February 8 2012

8:30 Tamkin Aud., RRUMC

John Torday
Harbr-UCLA, Professor of Pediatrics and Obstetrics/Gynecology

Exploiting Evolutionary Biology to Advance Medicine: Back to the Future


Evolutionary Medicine Month at UCLA
Tamkin Auditorium (B-Level of Reagan-UCLA Medical Center)
8:30 – 9:30 A.M.

Abstract: Based on descriptive biology, the Human Genome Project was expected to identify the 100,000 genes that constitute man, and rapidly translate them into cures for disease. Neither was correct, reflecting the need for a paradigm shift. Evolutionary Biology reduced to mechanisms of cell-molecular biology offers a new, predictive paradigm. The overarching theme of my talk is that the health of an individual is not merely the absence of disease, but is the active maintenance of evolutionarily-acquired and conserved cell–cell molecular communications, the failure of which denotes disease, maintenance or restoration of which constitutes health and healing.
Lung evolution is a prototype for an evolutionary cell-molecular approach that provides a novel way of thinking about clinical issues; specifically, the body’s response to disease can be predicted on the basis of historic cellular responses to positive selection pressures during every organ’s development. For example, given the signaling pathway commonalities from the evolution of the fish swim bladder to the mammalian lung, it is predicted that the genes in this particular paracrine pathway are highly polymorphic, which they are, providing plasticity for physiologic evolution, on the one hand, and a basis for understanding lung disease, on the other. With these precepts in mind, I will use data from our laboratory to emphasize how evolutionary mechanisms and concepts can be exploited for the safe and effective prevention and treatment of chronic lung disease, and how these principles project to other biologic systems based on existing and future knowledge of embryologic development, homeostasis and disease.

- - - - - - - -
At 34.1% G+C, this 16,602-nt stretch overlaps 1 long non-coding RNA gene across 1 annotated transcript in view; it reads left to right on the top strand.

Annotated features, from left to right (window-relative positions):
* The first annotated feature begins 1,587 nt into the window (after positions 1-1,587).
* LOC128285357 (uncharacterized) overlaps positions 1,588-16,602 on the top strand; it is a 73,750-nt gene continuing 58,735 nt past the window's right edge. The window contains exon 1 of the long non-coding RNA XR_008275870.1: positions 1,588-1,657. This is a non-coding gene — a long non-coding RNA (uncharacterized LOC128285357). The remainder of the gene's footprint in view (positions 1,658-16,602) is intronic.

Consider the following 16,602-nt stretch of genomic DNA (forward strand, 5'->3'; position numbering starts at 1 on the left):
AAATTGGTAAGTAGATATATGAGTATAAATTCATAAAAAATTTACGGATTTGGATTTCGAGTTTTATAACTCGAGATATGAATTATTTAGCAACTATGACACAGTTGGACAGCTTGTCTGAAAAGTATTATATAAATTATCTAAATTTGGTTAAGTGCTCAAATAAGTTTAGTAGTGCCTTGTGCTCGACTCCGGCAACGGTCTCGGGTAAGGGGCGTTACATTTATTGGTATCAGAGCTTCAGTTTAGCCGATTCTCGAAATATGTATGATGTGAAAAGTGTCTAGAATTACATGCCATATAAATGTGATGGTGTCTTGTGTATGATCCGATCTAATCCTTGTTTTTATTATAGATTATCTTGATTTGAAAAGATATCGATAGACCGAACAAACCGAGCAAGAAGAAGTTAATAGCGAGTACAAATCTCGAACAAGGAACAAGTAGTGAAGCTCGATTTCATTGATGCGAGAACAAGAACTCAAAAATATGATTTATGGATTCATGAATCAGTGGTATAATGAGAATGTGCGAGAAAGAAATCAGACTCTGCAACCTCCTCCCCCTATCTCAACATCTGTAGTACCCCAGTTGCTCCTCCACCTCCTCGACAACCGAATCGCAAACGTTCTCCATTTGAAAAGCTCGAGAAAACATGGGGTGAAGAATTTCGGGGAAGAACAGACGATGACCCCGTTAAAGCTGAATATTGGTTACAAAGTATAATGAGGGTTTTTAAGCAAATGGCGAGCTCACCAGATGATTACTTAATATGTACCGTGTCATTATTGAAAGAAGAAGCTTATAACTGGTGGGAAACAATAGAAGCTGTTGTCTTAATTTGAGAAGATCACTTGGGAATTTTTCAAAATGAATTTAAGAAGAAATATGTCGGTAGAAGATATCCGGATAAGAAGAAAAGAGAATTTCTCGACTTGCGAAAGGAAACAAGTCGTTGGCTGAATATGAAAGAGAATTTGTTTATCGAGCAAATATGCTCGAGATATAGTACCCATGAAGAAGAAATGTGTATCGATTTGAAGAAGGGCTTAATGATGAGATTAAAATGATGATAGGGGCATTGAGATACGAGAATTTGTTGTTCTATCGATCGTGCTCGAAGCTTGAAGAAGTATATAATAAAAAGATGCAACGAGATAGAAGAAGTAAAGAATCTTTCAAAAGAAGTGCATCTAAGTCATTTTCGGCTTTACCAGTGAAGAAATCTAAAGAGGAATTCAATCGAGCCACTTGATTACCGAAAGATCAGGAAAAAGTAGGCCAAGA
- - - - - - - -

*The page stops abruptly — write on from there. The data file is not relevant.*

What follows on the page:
Biography: John S. Torday, MSc, PhD, was born in Budapest, Hungary. He is a graduate of Boston University, with a major in biology and a minor in English. He received his Master of Science (1971) and Doctor of Philosophy (1974) degrees from the Department of Experimental Medicine, McGill University, Montreal, Quebec, Canada. He subsequently did postdoctoral training in the NIH Reproductive Biology Program at the University of Wisconsin—Madison (1974–1976). He has been a member of the faculties of Harvard Medical School, Departments of Pediatrics and Physiology (1976–1991), The University of Maryland School of Medicine, Departments of Pediatrics and Obstetrics and Gynecology (1991–1998), and The David Geffen School of Medicine, Departments of Pediatrics and Obstetrics and Gynecology (1998–present). He is currently a Professor of Pediatrics and Obstetrics and Gynecology. As a member of the Division of Neonatology, he is the Director of the Perinatal Biology Training Program, and the Director of the Henry L. Guenther Laboratory for Cell Molecular Biology at Harbor-UCLA Medical Center. He has trained more than 100 research fellows and graduate students in research methods and concepts during the course of his career in Neonatology, Obstetrics and Gynecology, and Physiology. Dr. Torday has authored 150 peer-reviewed journal articles, and 321 abstracts, the majority of which form the basis for the conceptualization of evolutionary mechanisms in medicine, including a series of 12 journal articles that specifically address this subject in opinion pieces. The journal articles on evolution and medicine form the basis for a soon-to-be-published monograph, entitled Evolutionary Biology, Cell-Cell Communication and Complex Disease (J.S. Torday and V.K. Rehan, Wiley-Blackwell, January 24, 2012). The book is a ‘primer’ for mechanistic thinking in evolution and medicine. It is intended for both established investigators and those in training.

For support, we thank the UCLA Clinical and Translational Science Institute (NIH Grant #1UL1RR033176), Participant Media, and the UCLA Department of Ecology and Evolutionary Biology and the UCLA Department of Medicine.

For additional information, please contact Susan Kwan,











































































































































































































































































































































































































































































































































































































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